Last semester, UC Berkeley seniors Mansi Shah and Samson Mataraso created a DeCal class to provide their peers with hands-on exposure to the human side of data science. They see the class, “Exploring Data Science & Social Good,” and others like it as opportunities to build understanding around data and its transformative power—for better as well as for worse.
The idea for the DeCal (Democratic Education at Cal) took root when Samson was enrolled in Berkeley’s new course Human Contexts and Ethics of Data (HCE). The course, cross-listed between History and Science & Technology Studies, explores how people, social structures, and practices shape and are shaped by the use of data. The data science major requires students to complete at least one of the Human Contexts and Ethics (HCE) courses taught by faculty across the campus. Samson, who graduated in December, suggests it’s an essential element of a data science education.
“The biggest data companies in the world have grown so quickly that no one has stopped to think about ethics,” he said. Berkeley’s ethics requirement is a great start, he said, noting that “in general there should be a wariness about releasing data scientists into industry with weapons that they don’t yet know how to use.”
“Exploring Data Science & Social Good,” a two-unit class, attracted 15 students from a range of backgrounds and skill levels. The only prerequisite was basic machine learning and coding fluency—a requirement they included, Mansi remarks, “because we wanted to teach students not how to program, but how to use programming to address problems in the world.”
The DeCal had two parts: The first equipped students with technical and ethical skills through a series of lectures. The second entailed developing original projects, including studying the association between ethnicity and housing prices, and creating a method to automatically detect bank fraud. Mansi and Samson discovered that students were able to glean an understanding of the ethical implications of data-driven discovery regardless of their particular project or technical background.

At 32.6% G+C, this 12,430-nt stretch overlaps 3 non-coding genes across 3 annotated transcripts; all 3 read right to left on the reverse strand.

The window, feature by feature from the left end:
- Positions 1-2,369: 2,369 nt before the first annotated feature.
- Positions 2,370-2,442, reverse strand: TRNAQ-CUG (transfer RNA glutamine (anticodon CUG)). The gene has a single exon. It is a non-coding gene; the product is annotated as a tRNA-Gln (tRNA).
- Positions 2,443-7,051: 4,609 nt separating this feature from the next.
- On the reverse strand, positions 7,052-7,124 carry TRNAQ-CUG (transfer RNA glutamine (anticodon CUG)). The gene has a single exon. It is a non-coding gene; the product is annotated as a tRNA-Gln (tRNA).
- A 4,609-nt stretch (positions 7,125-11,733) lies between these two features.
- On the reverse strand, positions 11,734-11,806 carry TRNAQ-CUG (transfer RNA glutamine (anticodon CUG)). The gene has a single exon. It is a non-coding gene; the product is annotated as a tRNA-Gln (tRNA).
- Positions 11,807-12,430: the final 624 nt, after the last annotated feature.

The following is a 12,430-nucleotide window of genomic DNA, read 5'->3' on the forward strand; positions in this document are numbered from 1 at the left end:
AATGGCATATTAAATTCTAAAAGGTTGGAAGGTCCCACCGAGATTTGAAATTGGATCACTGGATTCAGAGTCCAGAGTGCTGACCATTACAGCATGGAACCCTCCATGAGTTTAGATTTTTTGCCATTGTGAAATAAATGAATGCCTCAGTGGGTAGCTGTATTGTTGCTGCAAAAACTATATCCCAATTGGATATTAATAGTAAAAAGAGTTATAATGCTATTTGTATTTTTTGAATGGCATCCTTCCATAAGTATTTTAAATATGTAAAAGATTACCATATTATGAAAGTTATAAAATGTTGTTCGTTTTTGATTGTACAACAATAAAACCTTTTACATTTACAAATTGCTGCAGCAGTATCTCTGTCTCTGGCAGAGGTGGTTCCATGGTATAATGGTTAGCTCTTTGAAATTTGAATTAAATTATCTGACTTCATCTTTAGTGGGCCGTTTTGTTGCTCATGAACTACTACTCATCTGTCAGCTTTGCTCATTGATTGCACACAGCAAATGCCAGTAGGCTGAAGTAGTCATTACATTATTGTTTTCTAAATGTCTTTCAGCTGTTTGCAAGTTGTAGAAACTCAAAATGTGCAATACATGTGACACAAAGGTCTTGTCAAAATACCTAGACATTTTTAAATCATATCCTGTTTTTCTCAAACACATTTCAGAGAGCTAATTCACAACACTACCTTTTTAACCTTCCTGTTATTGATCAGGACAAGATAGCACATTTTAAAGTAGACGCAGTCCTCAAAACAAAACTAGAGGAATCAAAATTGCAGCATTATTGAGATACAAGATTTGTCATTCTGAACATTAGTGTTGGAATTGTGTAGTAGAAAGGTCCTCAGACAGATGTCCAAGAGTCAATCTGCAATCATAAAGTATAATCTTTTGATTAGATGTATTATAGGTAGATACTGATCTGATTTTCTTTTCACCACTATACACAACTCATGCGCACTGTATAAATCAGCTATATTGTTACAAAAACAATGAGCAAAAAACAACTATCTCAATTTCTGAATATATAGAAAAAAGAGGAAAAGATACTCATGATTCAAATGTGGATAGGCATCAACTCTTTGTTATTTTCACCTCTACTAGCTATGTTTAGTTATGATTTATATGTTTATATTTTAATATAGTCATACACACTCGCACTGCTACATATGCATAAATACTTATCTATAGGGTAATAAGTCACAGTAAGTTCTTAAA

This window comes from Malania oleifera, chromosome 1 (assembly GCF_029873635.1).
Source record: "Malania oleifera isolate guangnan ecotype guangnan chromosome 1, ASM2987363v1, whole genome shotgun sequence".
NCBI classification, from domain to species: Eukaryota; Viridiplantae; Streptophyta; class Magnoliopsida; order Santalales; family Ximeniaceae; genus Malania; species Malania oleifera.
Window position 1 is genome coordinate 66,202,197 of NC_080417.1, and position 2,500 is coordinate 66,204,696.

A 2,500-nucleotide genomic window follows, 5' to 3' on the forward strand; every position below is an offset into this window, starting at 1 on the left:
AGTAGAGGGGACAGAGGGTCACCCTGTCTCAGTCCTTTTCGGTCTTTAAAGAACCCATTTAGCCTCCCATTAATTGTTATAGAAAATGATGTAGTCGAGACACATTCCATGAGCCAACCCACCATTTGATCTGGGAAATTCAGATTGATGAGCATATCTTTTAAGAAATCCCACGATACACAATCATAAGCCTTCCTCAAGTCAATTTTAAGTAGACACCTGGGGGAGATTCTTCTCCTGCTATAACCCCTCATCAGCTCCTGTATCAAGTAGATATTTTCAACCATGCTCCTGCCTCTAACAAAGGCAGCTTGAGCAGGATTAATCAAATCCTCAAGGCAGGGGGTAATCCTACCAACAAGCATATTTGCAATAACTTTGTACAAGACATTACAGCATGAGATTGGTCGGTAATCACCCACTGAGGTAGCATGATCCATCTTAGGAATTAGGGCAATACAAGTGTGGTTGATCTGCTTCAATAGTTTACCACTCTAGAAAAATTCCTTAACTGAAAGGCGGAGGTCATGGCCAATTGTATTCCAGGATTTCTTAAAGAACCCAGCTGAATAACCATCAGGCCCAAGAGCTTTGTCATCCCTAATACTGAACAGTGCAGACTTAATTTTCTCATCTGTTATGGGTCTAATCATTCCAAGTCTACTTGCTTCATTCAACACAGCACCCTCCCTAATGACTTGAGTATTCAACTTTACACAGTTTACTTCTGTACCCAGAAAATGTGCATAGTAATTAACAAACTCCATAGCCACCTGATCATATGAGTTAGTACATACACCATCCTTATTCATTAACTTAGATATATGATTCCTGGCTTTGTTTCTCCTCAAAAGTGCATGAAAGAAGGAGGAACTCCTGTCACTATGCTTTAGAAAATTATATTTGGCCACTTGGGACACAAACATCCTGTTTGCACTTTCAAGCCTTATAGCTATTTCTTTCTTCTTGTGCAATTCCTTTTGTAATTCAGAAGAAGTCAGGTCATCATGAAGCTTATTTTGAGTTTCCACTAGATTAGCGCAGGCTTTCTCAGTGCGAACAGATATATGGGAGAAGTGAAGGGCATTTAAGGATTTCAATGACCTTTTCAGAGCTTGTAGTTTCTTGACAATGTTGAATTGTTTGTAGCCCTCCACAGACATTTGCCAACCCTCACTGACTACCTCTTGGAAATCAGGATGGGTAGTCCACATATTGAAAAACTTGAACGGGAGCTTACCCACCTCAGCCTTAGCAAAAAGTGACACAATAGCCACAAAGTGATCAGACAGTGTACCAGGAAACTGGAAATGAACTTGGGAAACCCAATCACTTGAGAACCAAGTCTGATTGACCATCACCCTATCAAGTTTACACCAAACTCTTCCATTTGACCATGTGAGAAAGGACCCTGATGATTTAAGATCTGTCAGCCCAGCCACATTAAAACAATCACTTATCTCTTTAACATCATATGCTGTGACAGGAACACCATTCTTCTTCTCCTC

When Samson and Mansi started at Berkeley, the data science major had yet to be created. Samson, an electrical engineering and computer science major and bioengineering minor, discovered the data science pathway as a junior and used his computational biology research experience to design data science “modules” for various courses. Mansi, a computer science major and education minor, also has applied her multidisciplinary background to curriculum development; she provided support for an introductory computer science course as a teaching assistant and created several course modules of her own for the Ethnic Studies Department.
Both students recall an overwhelming excitement around campus as data science courses like Data 8 emerged and the data science major launched. As data science continues to grow at Berkeley, Mansi envisions weaving more social science and humanities modules into existing technical classes. Data science will continue to round out her interdisciplinary education well beyond her graduation this semester. She plans to pursue software engineering, and in doing so, remains both cautious and optimistic about the power of data to disrupt industries and reshape the human-technology interface.
Samson is similarly keen to work within the data science realm; he's currently working at a startup addressing problems in health care and medicine and plans to study computational biology and informatics at the graduate level. He attributes his problem-solving skills to the HCE exposure he got at Berkeley. HCE, he comments, “informed the way I think about problems. I feel a lot more equipped now to use data to help people equitably, and my data science education at Berkeley gave me the tools I need to audit my own work.”